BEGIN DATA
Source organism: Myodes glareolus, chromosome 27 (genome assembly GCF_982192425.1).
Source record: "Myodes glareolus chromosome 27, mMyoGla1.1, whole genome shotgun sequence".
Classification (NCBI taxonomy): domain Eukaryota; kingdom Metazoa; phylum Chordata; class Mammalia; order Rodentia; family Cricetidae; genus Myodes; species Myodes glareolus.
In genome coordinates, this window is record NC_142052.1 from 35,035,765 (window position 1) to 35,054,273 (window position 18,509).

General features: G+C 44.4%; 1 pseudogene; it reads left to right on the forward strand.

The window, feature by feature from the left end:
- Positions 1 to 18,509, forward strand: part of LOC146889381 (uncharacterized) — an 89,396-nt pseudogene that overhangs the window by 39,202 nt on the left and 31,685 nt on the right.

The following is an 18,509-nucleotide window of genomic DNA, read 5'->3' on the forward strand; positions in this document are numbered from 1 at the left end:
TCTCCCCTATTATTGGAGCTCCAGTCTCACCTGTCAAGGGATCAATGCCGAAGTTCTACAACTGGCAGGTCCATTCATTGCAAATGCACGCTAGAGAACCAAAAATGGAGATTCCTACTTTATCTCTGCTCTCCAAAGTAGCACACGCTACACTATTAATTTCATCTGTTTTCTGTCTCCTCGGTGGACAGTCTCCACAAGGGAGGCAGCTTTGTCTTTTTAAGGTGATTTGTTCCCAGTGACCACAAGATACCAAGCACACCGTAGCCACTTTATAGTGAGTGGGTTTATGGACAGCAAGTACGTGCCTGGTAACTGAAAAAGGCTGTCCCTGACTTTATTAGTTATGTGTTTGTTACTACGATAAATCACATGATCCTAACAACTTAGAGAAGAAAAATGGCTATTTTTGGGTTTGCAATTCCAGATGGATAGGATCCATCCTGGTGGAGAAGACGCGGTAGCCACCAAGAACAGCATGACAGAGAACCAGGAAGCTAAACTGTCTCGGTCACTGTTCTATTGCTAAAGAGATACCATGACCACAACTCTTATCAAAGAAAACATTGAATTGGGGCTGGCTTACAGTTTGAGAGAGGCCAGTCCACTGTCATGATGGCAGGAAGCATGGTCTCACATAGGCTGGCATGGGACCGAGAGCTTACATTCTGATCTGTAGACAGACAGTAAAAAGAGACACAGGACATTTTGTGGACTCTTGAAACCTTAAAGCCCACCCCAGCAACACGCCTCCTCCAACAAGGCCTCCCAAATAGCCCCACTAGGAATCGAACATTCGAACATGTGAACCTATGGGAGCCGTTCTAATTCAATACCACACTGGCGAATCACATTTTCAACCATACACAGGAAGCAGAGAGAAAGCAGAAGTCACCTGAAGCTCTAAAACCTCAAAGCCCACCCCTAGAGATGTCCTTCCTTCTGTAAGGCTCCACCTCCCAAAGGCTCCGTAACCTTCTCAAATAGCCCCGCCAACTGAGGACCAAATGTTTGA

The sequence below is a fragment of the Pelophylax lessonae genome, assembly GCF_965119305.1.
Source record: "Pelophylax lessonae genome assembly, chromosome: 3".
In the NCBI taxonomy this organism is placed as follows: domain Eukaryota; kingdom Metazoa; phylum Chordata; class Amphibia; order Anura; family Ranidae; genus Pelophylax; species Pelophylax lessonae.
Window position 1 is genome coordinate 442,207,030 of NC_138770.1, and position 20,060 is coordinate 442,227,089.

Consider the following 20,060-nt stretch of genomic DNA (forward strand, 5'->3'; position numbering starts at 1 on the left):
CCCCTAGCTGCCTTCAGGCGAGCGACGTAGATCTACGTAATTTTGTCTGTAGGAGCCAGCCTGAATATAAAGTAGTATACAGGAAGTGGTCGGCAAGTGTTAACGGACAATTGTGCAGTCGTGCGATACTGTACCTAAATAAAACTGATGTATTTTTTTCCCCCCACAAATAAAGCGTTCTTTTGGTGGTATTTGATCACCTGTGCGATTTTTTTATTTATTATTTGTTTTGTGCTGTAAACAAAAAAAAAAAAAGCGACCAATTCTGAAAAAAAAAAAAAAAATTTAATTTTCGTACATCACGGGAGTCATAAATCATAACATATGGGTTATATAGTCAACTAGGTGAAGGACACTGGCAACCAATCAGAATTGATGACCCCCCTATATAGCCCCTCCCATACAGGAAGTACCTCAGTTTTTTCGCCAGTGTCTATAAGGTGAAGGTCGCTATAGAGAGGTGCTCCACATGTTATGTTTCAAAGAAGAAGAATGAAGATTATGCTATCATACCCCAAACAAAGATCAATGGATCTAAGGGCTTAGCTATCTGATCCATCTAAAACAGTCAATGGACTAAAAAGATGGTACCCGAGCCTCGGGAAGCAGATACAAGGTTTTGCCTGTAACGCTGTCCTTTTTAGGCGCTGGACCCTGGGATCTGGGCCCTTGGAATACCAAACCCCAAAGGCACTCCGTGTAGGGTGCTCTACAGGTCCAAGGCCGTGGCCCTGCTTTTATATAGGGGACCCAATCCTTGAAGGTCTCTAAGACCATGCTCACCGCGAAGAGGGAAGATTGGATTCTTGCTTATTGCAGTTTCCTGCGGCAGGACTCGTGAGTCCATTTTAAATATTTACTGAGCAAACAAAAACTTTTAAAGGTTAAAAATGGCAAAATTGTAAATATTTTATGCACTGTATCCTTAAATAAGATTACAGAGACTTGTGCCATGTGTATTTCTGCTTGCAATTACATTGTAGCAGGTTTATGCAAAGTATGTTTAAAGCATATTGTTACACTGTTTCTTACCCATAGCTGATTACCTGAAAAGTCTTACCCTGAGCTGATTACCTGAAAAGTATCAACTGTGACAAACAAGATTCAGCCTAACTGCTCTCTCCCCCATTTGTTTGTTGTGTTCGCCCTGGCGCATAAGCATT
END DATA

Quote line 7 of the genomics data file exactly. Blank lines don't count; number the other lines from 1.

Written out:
- Positions 1 to 18,509, forward strand: part of LOC146889381 (uncharacterized) — an 89,396-nt pseudogene that overhangs the window by 39,202 nt on the left and 31,685 nt on the right.